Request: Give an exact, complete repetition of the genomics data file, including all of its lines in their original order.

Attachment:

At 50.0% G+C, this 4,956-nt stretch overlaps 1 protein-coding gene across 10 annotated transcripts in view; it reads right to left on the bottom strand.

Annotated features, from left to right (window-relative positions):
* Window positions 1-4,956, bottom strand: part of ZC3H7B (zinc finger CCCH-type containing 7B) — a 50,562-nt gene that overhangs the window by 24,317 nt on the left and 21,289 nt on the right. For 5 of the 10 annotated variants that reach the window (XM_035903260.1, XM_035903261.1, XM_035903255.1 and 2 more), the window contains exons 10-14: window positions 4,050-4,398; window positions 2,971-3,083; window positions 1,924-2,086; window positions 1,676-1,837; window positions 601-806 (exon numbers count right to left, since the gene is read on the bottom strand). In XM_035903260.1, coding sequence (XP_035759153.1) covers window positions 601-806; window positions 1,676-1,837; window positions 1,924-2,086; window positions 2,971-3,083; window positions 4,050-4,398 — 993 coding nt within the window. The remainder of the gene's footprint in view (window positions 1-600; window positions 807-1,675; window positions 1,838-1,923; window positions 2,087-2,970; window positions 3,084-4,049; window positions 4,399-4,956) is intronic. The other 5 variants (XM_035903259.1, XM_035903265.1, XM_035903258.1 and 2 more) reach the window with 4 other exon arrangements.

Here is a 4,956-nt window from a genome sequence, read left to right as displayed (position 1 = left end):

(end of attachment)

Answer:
At 50.0% G+C, this 4,956-nt stretch overlaps 1 protein-coding gene across 10 annotated transcripts in view; it reads right to left on the bottom strand.

Annotated features, from left to right (window-relative positions):
* Window positions 1-4,956, bottom strand: part of ZC3H7B (zinc finger CCCH-type containing 7B) — a 50,562-nt gene that overhangs the window by 24,317 nt on the left and 21,289 nt on the right. For 5 of the 10 annotated variants that reach the window (XM_035903260.1, XM_035903261.1, XM_035903255.1 and 2 more), the window contains exons 10-14: window positions 4,050-4,398; window positions 2,971-3,083; window positions 1,924-2,086; window positions 1,676-1,837; window positions 601-806 (exon numbers count right to left, since the gene is read on the bottom strand). In XM_035903260.1, coding sequence (XP_035759153.1) covers window positions 601-806; window positions 1,676-1,837; window positions 1,924-2,086; window positions 2,971-3,083; window positions 4,050-4,398 — 993 coding nt within the window. The remainder of the gene's footprint in view (window positions 1-600; window positions 807-1,675; window positions 1,838-1,923; window positions 2,087-2,970; window positions 3,084-4,049; window positions 4,399-4,956) is intronic. The other 5 variants (XM_035903259.1, XM_035903265.1, XM_035903258.1 and 2 more) reach the window with 4 other exon arrangements.

Here is a 4,956-nt window from a genome sequence, read left to right as displayed (position 1 = left end):